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Author Topic: Who has done this test? Back to Topics
movinup2013

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Arkansas

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Message Posted: May 24, 2013 12:03:38 AM

How much does your MPG increase when you don't use ethanol?

[Edited by: movinup2013 at 5/24/2013 12:07:05 AM EST]
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33gort33
Champion Author Indiana

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Message Posted: Jul 26, 2013 8:37:31 AM

same...no diff
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pburt1959
Rookie Author Georgia

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Message Posted: Jul 23, 2013 2:53:55 PM

4Mpg 2000 Ford Ranger 4.0L V6
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tropicalmn
Veteran Author Minnesota

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Message Posted: Jul 23, 2013 9:25:16 AM

"Typical... A red herring thrown out to divert the conversation away from the original point that point being that ethanol both raises food prices and reduces the amount of arable land that can be used to raise food crops..."


Typical...the hypocrite is accusing another of a red herring. The topic is "How much does your MPG increase when you don't use ethanol?" not third world countries....
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Shockjock1961
Champion Author Illinois

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Message Posted: Jul 23, 2013 8:11:34 AM

"They should probably consider contraception then"

Typical... A red herring thrown out to divert the conversation away from the original point that point being that ethanol both raises food prices and reduces the amount of arable land that can be used to raise food crops...

It statement demonstrates a complete lack of knowledge concerning the situation faced by those in the third world as well as a complete lack of compassion...



[Edited by: Shockjock1961 at 7/23/2013 8:15:06 AM EST]
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duybn
Champion Author Connecticut

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Message Posted: Jul 23, 2013 12:11:41 AM

wish I can..
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WhiskeyBurner
Veteran Author Illinois

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Message Posted: Jul 20, 2013 2:56:47 AM

Both of mine do too.
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krzysiek_ck
Champion Author Illinois

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Message Posted: Jul 19, 2013 9:00:57 AM

smugutu1234 wrote: "Ethanol is bad for your car."

My cars disagree with you.
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FrankLee1
All-Star Author Minnesota

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Message Posted: Jul 19, 2013 7:41:54 AM

Gasoline is bad for your garden.
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smugutu1234
Champion Author Tallahassee

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Message Posted: Jul 19, 2013 7:13:22 AM

Ethanol is bad for your car.
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FrankLee1
All-Star Author Minnesota

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Message Posted: Jul 19, 2013 12:57:17 AM

They should probably consider contraception then.
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MikeCapeCoral
Champion Author Cape Coral

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Message Posted: Jul 19, 2013 12:37:45 AM

I have not seen a big difference when I pay the piper and buy a tank-full of R90.
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Shockjock1961
Champion Author Illinois

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Message Posted: Jul 18, 2013 5:31:35 PM

Not me personally, but 820 million people throughout the world are...
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FrankLee1
All-Star Author Minnesota

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Message Posted: Jul 18, 2013 1:21:22 PM

Are you starving?
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pt1KY
Champion Author Lexington

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Message Posted: Jul 18, 2013 10:23:57 AM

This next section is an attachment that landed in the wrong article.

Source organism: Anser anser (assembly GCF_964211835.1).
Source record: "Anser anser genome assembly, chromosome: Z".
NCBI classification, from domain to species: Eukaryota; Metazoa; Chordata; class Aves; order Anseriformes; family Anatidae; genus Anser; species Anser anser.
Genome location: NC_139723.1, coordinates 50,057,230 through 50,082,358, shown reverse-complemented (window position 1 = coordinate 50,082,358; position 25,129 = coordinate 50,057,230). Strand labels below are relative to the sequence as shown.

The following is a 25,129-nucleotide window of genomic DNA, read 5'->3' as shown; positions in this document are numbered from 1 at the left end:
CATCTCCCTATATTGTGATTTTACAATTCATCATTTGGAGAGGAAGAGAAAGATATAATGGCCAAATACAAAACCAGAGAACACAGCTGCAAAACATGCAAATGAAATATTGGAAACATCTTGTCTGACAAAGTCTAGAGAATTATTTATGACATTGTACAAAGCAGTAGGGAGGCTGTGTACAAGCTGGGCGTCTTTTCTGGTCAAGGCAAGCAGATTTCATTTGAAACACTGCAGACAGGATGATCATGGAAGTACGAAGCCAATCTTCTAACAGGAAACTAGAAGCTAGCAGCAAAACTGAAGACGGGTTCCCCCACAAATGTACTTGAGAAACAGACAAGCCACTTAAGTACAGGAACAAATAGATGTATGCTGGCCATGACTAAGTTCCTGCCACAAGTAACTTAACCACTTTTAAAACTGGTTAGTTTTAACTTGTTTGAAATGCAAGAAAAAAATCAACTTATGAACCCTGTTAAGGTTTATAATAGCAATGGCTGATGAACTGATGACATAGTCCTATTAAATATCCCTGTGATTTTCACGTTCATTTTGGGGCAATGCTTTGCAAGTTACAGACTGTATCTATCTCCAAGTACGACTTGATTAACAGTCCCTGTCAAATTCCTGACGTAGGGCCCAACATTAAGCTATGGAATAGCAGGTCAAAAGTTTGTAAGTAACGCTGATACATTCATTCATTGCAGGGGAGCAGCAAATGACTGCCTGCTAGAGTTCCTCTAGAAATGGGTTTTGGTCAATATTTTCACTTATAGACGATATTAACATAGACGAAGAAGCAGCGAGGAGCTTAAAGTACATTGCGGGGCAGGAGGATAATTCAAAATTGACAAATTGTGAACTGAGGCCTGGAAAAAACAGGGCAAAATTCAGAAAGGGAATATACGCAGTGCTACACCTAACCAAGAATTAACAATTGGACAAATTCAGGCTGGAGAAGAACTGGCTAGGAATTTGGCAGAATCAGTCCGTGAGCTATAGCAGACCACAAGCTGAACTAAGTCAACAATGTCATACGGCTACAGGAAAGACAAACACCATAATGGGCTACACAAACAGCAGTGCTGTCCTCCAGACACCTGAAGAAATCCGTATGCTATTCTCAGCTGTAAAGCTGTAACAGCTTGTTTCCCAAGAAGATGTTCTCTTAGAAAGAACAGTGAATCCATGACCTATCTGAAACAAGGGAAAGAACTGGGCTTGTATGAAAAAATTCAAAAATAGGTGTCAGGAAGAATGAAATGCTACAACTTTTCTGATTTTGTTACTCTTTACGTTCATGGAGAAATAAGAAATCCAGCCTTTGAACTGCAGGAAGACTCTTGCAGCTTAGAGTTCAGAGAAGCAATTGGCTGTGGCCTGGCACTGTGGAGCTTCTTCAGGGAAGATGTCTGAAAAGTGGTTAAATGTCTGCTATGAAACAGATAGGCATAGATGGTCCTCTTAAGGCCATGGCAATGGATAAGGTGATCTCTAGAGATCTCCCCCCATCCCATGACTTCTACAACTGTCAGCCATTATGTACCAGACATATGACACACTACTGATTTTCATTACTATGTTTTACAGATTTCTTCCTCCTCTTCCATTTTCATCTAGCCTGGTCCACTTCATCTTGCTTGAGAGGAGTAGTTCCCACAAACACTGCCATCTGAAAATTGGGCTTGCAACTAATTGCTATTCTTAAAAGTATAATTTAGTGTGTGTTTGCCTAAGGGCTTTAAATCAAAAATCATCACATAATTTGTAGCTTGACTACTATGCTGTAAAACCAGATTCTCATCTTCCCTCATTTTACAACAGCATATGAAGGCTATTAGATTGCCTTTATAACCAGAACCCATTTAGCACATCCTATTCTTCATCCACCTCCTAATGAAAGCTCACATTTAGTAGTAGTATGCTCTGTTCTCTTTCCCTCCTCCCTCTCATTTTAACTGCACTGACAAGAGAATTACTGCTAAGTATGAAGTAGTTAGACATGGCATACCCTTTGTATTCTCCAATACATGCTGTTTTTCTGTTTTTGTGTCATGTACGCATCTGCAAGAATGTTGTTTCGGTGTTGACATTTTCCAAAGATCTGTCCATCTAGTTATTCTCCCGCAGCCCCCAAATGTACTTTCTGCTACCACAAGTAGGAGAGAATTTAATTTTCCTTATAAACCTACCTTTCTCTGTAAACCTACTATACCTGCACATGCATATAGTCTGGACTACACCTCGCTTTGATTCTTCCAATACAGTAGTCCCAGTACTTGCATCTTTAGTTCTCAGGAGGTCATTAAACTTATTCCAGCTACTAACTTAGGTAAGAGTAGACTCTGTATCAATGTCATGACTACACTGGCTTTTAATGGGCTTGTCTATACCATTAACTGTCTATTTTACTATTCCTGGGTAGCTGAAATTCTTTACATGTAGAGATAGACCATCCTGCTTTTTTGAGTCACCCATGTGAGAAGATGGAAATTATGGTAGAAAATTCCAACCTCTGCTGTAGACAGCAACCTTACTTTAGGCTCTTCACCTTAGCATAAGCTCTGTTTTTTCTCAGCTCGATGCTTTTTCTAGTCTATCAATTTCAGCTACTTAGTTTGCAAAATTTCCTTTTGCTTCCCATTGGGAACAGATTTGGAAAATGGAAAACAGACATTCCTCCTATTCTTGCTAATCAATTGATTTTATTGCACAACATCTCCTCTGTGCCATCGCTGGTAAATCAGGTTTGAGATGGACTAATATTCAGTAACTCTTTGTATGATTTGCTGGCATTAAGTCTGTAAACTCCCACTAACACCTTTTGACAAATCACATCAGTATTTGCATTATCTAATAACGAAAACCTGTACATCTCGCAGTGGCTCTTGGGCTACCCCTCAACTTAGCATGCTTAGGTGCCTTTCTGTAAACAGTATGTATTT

You can't eat ethanol!
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FrankLee1
All-Star Author Minnesota

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Message Posted: Jul 17, 2013 1:26:53 PM

What test? You haven't established any conditions that would make for a meaningful result. :/
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dassfg
Champion Author Fort Worth

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Message Posted: Jul 17, 2013 12:05:32 PM

several yeas ago (last opportunity) it was 2 - 5 mpg
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33gort33
Champion Author Indiana

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Message Posted: Jul 17, 2013 11:22:29 AM

no difference
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txmtnbiker74
Rookie Author Fort Worth

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Message Posted: Jul 16, 2013 5:05:39 PM

In my hemi about 1mpg difference, but in my 4 cylinder car & boat gets about 4-5mpg better running conventional oil. Not any change with synthetics at all 10-30w
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Chazzer
Champion Author Nevada

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Message Posted: Jul 15, 2013 2:21:00 PM

Just started the test. Did notice a drop of 2.0 MPG. I bought more gas and lower MPG. The test goes on!
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SoylentGrain
Champion Author Illinois

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Message Posted: Jul 15, 2013 6:18:02 AM

We have 115,000 miles on a 2002 Tahoe we purchased new. The majority of fuel used in this vehicle has been E85. On repeated routes, hundreds of times, we see no measurable difference between E85 and regular gasoline.
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FrankLee1
All-Star Author Minnesota

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Message Posted: Jul 12, 2013 1:58:32 PM

Same here; I have been running E85 straight and in blends with E10 for many years in NON-flex fuel cars (mainly '92 Tempo and '94 F150, among others) and can claim no issues and no mpg decrease under certain conditions. Up to about a 50/50 blend results in no discernable mpg decrease and no Check Engine Light; stronger blends will decrease mpgs BUT NOT on a btu basis as many like to claim, and stronger blends do sometimes trigger the CEL but that is only because the fuel mixture trim is maxed out- engine still runs fine. One other caveat is that strong E85 blends can result in hard starting in sub-freezing weather; I have found best results in altering my blends by season by using up to 100% E85 in the summer heat, down to only E10 in the -40deg F MN winter, and proportionally in between. An exception to that extreme cold rule is on a long road trip- with engine warm I can fill with straight E85 and get to destination with no issues but I will fill with E10 before shutdown so the next cold start is with a low ethanol strength blend. P.S. The F150 is great for that because with dual tanks I can fill one with E85 and the other with E10; in bitter cold I start on E10 then switch to E85 when warm.